And the UK gov­ern­ment yet again rolls over and takes it, while inno­cent stu­dents such as Richard O’Dwyer must pay the price.  As his moth­er is quoted as say­ing: “if they can come for Richard, they can come for any­one”.

The Case of Gary McKinnon

Gary_McKinnon_Bow_Street_Magistrates_24_Nov_2005_600-thumbI’ve been fol­low­ing the extraordin­ary case of Gary McKin­non for years now in a long range kind of way, but we are now in the final throes of his pro­longed fight against extra­di­tion to the USA, and he needs all the sup­port we can give him.  The Daily Mail recently star­ted a cam­paign against his extra­di­tion:  it’s not often I agree with the Wail, but I’m whole­heartedly in favour of this ini­ti­at­ive. 

For those of you who have been liv­ing in a bunker for the last 7 years, Gary McKin­non is the self-con­fessed geek who went look­ing for evid­ence of UFOs and ETs on some of America’s most secret com­puter sys­tems at the Pentagon and NASA

And, when I say secret, obvi­ously I don’t mean in the sense of encryp­ted or pro­tec­ted.  The Yanks obvi­ously didn’t feel that their nation­al defence war­rants even curs­ory pro­tec­tion, as Gary didn’t have to hack his way in past mul­tiple lay­ers of pro­tec­tion.  Appar­ently the sys­tems didn’t even have pass­words.

Gary, who suf­fers from Asperger’s Syn­drome, is no super hack­er.  Using a basic PC and a dial-up con­nec­tion in his bed­room, he man­aged to sneak a peek at the Pentagon com­puters, before kindly leav­ing a mes­sage that the US mil­it­ary might like to have a think about a little bit of basic inter­net secur­ity.   Hardly the work of a malig­nant, inter­na­tion­al cyber-ter­ror­ist.

UK police invest­ig­ated Gary soon after this epis­ode, way back in 2002.  All he faced, under the UK’s 1990 Com­puter Mis­use Act, would have been a bit of com­munity ser­vice if he’d been con­victed.  Even that was moot, as the Crown Pro­sec­u­tion Ser­vice decided not to pro­sec­ute.

And that, as they say, should have been that. 

How­ever, in 2003 the UK gov­ern­ment passed yet anoth­er dra­coni­an piece of law in response to the “war on ter­ror” — the Extra­di­tion Act.  Under this invi­di­ous, one-sided law, the US author­it­ies can demand the extra­di­tion to Amer­ica of any Brit­ish cit­izen, without present­ing any evid­ence of the crime for which they are wanted.  Need­less to say, this arrange­ment only works one way: if the Brits want to extra­dite a sus­pect from the US they still have to present prima facie evid­ence of a crime to an Amer­ic­an court.  The Act also enshrines the ques­tion­able European arrest war­rant sys­tem in Brit­ish law.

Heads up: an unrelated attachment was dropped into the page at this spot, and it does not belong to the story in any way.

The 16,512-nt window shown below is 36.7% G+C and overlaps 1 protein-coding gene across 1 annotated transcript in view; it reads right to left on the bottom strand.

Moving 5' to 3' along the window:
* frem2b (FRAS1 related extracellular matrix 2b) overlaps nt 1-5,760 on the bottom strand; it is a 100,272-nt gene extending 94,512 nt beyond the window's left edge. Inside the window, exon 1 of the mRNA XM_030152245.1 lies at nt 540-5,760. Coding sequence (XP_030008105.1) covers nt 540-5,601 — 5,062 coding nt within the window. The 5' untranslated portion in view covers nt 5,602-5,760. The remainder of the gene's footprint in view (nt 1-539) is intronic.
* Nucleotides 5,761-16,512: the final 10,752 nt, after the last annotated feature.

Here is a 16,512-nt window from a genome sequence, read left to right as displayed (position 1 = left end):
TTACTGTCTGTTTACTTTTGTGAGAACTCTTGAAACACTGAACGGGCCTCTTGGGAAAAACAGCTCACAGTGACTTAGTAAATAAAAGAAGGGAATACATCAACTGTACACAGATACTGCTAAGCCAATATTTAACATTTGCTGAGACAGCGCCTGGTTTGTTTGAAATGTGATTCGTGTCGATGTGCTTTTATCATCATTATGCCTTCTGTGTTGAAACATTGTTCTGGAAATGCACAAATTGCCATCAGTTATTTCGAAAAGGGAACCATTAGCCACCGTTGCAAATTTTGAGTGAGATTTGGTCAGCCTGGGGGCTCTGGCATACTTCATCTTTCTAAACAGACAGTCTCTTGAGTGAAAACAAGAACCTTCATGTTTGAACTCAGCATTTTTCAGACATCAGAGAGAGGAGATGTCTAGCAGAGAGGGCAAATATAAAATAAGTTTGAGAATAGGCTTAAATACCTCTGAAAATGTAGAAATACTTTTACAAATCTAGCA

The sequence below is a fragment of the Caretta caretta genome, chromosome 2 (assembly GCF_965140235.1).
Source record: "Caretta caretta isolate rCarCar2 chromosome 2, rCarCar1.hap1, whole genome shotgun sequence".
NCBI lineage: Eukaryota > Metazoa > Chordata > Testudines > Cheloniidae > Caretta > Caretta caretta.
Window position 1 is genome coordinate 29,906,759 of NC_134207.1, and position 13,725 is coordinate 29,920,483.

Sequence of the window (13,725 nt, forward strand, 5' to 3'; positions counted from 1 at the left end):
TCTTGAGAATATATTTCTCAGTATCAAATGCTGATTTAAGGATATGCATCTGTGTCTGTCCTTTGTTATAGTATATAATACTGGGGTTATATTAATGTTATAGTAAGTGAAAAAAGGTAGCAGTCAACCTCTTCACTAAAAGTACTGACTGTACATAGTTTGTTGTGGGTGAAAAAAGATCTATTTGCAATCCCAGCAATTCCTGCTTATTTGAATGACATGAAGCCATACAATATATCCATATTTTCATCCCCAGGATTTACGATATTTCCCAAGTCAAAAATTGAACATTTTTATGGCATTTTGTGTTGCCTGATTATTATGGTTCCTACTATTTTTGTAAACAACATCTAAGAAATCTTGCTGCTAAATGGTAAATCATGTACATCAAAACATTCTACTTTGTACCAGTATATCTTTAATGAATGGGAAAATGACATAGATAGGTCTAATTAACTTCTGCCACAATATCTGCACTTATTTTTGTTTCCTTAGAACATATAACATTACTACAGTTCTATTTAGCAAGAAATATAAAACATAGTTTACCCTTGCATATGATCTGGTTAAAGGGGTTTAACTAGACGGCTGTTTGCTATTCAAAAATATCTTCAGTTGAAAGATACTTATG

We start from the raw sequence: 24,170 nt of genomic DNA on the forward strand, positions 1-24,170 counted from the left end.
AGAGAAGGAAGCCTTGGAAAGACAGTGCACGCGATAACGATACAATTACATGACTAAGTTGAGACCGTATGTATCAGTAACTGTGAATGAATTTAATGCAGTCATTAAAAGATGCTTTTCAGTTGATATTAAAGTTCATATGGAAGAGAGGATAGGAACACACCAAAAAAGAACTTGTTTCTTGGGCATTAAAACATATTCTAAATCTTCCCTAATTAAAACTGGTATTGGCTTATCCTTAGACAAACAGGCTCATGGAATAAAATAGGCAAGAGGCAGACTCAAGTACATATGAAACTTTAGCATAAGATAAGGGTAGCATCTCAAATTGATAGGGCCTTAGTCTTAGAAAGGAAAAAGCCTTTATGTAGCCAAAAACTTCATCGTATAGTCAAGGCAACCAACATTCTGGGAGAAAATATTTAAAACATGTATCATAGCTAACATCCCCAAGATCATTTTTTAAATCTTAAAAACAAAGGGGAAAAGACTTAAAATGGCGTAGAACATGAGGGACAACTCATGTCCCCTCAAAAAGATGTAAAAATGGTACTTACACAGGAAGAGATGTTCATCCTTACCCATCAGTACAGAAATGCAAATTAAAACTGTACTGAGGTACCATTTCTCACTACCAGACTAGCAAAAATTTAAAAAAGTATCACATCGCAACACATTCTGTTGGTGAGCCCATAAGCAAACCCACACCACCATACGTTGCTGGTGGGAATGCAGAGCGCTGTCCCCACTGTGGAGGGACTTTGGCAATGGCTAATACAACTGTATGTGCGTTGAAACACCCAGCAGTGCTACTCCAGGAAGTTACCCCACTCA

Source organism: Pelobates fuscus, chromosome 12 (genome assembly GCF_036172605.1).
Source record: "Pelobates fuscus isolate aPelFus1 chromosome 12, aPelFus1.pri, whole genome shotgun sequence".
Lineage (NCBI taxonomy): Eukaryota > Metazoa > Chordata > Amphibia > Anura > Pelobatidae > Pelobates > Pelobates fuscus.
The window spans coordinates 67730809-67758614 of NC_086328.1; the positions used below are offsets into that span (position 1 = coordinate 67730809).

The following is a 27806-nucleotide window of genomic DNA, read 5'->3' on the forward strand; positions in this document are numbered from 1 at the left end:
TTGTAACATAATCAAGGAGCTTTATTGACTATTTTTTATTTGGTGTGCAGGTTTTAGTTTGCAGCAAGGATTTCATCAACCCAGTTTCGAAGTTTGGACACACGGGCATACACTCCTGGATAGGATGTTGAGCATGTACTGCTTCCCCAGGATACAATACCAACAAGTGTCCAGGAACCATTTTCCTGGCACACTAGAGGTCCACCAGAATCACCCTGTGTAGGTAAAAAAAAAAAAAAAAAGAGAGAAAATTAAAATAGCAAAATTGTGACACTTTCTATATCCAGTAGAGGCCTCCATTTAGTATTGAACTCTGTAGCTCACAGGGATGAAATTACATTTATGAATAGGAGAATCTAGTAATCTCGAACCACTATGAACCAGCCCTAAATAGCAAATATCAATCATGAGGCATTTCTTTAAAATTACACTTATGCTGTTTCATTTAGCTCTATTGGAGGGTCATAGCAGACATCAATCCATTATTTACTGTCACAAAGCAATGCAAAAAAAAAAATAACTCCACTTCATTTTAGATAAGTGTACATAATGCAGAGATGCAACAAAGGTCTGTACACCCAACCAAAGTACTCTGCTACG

So how on earth did the half-wits in Par­lia­ment come to pass such an awful law?  Were they too busy tot­ting up their expense fiddles to notice that they were sign­ing away Brit­ish sov­er­eignty?  This law means that it is easi­er for a US court to get a Brit in the dock than it is for them to get a US cit­izen from anoth­er state.  In the lat­ter case, evid­ence is still also required.

Let’s get this straight.  The UK author­it­ies decided not to pro­sec­ute in this coun­try.  Even if they had, Gary would prob­ably have been sen­tenced to com­munity ser­vice.  How­ever, if he is extra­dited, he will get up to 70 years in a max­im­um secur­ity pris­on in the US.

So a year after Gary’s bed­room hack, and after the CPS had decided there was no case to answer, the US author­it­ies deman­ded Gary’s extra­di­tion ret­ro­act­ively.   The UK gov­ern­ment, rather than pro­tect­ing a Brit­ish cit­izen, basic­ally said “Yes, have him!”.  Gary has been fight­ing the case ever since.

Janis_SharpHe has not been alone.  Many people from across the polit­ic­al spec­trum see this uni­lat­er­al law as invi­di­ous.  And the gov­ern­ment reckoned without his mum.  Janis Sharp has fought vali­antly and indefatig­ably to pro­tect her son from this unjust extra­di­tion. She has lob­bied MPs, talked to news­pa­pers, gained the sup­port of many pub­lic and celebrity fig­ures.  She even recently met the PM’s wife, Sarah Brown, who was reportedly in tears for Gary.  Yet still the major­ity of the par­lia­ment­ary half-wits refuse to do any­thing. 

In fact, it gets worse.  Over the last few years many MPs have signed Early Day Motions sup­port­ing Gary’s fight against extra­di­tion.  But in a recent debate in the House of Com­mons about the need to revise the pro­vi­sions of the Extra­di­tion Act, 74 of these MPs betrayed him and voted for the gov­ern­ment to keep the Act in place.  Only 10 Labour MPs stuck to their guns and defied the party Whip.  One Labour MP, Andrew MacKin­ley, will stand down at the next elec­tion in protest at this hypo­crisy.

This week is crunch time: on Fri­day a final judi­cial rul­ing will be made about the case.  It was the last throw of the leg­al dice for Gary.  If this fails, he will have to rely on polit­ic­al inter­ven­tion, which is pos­sible, to pre­vent his harm­ful, unjust and unne­ces­sary extra­di­tion to the USA.  Please vis­it the Free Gary web­site and do all you can in sup­port.